Spark Interpreter for Apache Zeppelin


Apache Spark is a fast and general-purpose cluster computing system. It provides high-level APIs in Java, Scala, Python and R, and an optimized engine that supports general execution graphs Apache Spark is supported in Zeppelin with Spark Interpreter group, which consists of five interpreters.

Name Class Description
%spark SparkInterpreter Creates a SparkContext and provides a scala environment
%pyspark PySparkInterpreter Provides a python environment
%r SparkRInterpreter Provides an R environment with SparkR support
%sql SparkSQLInterpreter Provides a SQL environment
%dep DepInterpreter Dependency loader


The Spark interpreter can be configured with properties provided by Zeppelin. You can also set other Spark properties which are not listed in the table. For a list of additional properties, refer to Spark Available Properties.

Property Default Description
args Spark commandline args
master local[*] Spark master uri.
ex) spark://masterhost:7077 Zeppelin The name of spark application.
spark.cores.max Total number of cores to use.
Empty value uses all available core.
spark.executor.memory 512m Executor memory per worker instance.
ex) 512m, 32g
zeppelin.dep.additionalRemoteRepository spark-packages,,
A list of id,remote-repository-URL,is-snapshot;
for each remote repository.
zeppelin.dep.localrepo local-repo Local repository for dependency loader
zeppelin.pyspark.python python Python command to run pyspark with
zeppelin.spark.concurrentSQL false Execute multiple SQL concurrently if set true.
zeppelin.spark.maxResult 1000 Max number of SparkSQL result to display.
zeppelin.spark.printREPLOutput true Print REPL output
zeppelin.spark.useHiveContext true Use HiveContext instead of SQLContext if it is true.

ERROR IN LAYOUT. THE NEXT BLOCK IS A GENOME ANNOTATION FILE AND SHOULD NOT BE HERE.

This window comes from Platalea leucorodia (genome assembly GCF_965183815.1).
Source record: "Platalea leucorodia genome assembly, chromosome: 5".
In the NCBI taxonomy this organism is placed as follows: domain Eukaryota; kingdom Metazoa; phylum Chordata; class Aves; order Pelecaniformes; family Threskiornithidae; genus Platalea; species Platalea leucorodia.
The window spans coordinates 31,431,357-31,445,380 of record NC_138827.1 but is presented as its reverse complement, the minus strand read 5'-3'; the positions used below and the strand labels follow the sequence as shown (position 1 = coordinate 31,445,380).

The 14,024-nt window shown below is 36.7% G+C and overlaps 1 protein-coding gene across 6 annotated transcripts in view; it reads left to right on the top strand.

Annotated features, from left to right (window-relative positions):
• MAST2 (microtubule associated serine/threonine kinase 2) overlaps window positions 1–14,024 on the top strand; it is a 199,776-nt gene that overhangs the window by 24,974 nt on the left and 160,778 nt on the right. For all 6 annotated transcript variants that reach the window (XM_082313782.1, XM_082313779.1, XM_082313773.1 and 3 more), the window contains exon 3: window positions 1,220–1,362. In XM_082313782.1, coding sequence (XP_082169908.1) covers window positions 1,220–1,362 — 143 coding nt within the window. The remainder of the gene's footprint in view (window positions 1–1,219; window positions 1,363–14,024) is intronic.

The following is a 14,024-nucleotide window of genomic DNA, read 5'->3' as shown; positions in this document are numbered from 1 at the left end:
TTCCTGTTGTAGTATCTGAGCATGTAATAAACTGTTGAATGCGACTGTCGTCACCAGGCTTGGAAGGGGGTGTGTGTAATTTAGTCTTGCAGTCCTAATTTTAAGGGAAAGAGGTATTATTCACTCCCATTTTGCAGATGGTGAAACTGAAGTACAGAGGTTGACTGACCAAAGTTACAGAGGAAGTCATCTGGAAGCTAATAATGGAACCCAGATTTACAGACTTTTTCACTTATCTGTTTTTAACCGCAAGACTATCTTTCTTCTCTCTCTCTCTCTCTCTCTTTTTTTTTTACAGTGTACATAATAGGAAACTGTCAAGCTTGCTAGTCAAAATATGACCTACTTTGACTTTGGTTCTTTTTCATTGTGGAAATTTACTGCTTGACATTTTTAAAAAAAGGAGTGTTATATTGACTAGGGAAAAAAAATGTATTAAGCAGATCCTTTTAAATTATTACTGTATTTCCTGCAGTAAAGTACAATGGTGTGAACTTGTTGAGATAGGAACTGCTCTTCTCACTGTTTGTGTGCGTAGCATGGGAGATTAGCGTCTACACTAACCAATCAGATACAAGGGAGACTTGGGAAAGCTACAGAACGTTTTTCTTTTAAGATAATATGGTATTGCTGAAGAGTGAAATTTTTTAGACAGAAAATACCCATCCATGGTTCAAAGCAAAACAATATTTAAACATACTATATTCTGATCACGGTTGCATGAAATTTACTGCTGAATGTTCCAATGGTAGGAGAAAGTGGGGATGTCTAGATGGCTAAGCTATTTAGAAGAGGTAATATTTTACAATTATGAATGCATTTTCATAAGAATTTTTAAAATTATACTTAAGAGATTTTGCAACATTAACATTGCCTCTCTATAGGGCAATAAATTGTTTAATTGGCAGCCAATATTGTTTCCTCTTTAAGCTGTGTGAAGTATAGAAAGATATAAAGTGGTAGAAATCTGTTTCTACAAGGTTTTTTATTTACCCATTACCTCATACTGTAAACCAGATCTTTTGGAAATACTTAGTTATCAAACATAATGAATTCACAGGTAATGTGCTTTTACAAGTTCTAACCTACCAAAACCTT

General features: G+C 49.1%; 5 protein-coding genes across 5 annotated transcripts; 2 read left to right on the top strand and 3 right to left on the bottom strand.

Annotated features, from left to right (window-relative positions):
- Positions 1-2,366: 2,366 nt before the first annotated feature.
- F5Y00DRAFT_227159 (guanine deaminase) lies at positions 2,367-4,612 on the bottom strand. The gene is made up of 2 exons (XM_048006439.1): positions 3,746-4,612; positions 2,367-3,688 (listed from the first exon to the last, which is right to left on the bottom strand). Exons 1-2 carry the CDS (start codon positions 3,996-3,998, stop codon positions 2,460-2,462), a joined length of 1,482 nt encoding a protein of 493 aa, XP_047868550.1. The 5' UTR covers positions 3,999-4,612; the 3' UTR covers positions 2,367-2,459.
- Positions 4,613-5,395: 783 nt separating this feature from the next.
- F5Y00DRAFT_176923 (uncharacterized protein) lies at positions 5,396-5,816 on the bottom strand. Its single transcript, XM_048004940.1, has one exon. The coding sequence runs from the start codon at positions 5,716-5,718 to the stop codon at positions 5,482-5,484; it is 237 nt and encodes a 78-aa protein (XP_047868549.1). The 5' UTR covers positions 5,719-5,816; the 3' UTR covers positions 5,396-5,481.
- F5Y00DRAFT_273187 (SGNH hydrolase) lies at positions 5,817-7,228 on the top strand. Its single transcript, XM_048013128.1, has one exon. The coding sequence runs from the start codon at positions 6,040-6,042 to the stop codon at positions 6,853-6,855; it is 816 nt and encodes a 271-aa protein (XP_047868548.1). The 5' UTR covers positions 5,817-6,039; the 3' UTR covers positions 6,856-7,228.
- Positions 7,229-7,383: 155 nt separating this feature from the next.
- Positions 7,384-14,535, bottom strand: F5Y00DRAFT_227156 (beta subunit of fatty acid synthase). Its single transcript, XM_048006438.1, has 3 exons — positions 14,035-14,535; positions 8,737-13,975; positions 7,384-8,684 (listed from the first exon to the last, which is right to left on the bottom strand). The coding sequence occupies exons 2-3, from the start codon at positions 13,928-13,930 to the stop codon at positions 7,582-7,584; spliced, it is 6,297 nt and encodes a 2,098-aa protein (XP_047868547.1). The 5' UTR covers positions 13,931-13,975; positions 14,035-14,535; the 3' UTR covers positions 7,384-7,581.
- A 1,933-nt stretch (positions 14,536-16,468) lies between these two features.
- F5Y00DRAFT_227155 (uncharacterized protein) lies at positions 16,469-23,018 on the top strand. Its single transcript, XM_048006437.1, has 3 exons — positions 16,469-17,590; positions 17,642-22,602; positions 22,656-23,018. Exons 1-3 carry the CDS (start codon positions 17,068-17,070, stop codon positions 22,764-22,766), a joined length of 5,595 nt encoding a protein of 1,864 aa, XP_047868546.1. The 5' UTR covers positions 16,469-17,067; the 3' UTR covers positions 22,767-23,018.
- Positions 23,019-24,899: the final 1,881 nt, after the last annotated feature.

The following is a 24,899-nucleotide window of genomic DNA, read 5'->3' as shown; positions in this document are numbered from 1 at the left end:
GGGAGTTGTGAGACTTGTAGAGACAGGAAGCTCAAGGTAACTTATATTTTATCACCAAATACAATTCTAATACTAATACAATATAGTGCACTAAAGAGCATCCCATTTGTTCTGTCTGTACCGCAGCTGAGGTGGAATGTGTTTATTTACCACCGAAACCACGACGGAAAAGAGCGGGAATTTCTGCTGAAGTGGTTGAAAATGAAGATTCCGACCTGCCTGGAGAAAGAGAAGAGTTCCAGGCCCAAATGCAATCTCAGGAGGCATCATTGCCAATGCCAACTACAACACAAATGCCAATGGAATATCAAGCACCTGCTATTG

zeppelin.spark.importImplicit true Import implicits, UDF collection, and sql if set true.

Without any configuration, Spark interpreter works out of box in local mode. But if you want to connect to your Spark cluster, you'll need to follow below two simple steps.

1. Export SPARK_HOME

In conf/, export SPARK_HOME environment variable with your Spark installation path.

for example

export SPARK_HOME=/usr/lib/spark

You can optionally export HADOOP_CONF_DIR and SPARK_SUBMIT_OPTIONS

export HADOOP_CONF_DIR=/usr/lib/hadoop
export SPARK_SUBMIT_OPTIONS="--packages com.databricks:spark-csv_2.10:1.2.0"

For Windows, ensure you have winutils.exe in %HADOOP_HOME%\bin. For more details please see Problems running Hadoop on Windows

2. Set master in Interpreter menu

After start Zeppelin, go to Interpreter menu and edit master property in your Spark interpreter setting. The value may vary depending on your Spark cluster deployment type.

for example,

  • local[*] in local mode
  • spark://master:7077 in standalone cluster
  • yarn-client in Yarn client mode
  • mesos://host:5050 in Mesos cluster

That's it. Zeppelin will work with any version of Spark and any deployment type without rebuilding Zeppelin in this way. (Zeppelin 0.5.6-incubating release works up to Spark 1.6.1 )

Note that without exporting SPARK_HOME, it's running in local mode with included version of Spark. The included version may vary depending on the build profile.

SparkContext, SQLContext, ZeppelinContext

SparkContext, SQLContext, ZeppelinContext are automatically created and exposed as variable names 'sc', 'sqlContext' and 'z', respectively, both in scala and python environments.

Note that scala / python environment shares the same SparkContext, SQLContext, ZeppelinContext instance.

Dependency Management

There are two ways to load external library in spark interpreter. First is using Interpreter setting menu and second is loading Spark properties.

1. Setting Dependencies via Interpreter Setting

Please see Dependency Management for the details.

2. Loading Spark Properties

Once SPARK_HOME is set in conf/, Zeppelin uses spark-submit as spark interpreter runner. spark-submit supports two ways to load configurations. The first is command line options such as --master and Zeppelin can pass these options to spark-submit by exporting SPARK_SUBMIT_OPTIONS in conf/ Second is reading configuration options from SPARK_HOME/conf/spark-defaults.conf. Spark properites that user can set to distribute libraries are:

spark-defaults.conf SPARK_SUBMIT_OPTIONS Applicable Interpreter Description
spark.jars --jars %spark Comma-separated list of local jars to include on the driver and executor classpaths.
spark.jars.packages --packages %spark Comma-separated list of maven coordinates of jars to include on the driver and executor classpaths. Will search the local maven repo, then maven central and any additional remote repositories given by --repositories. The format for the coordinates should be groupId:artifactId:version.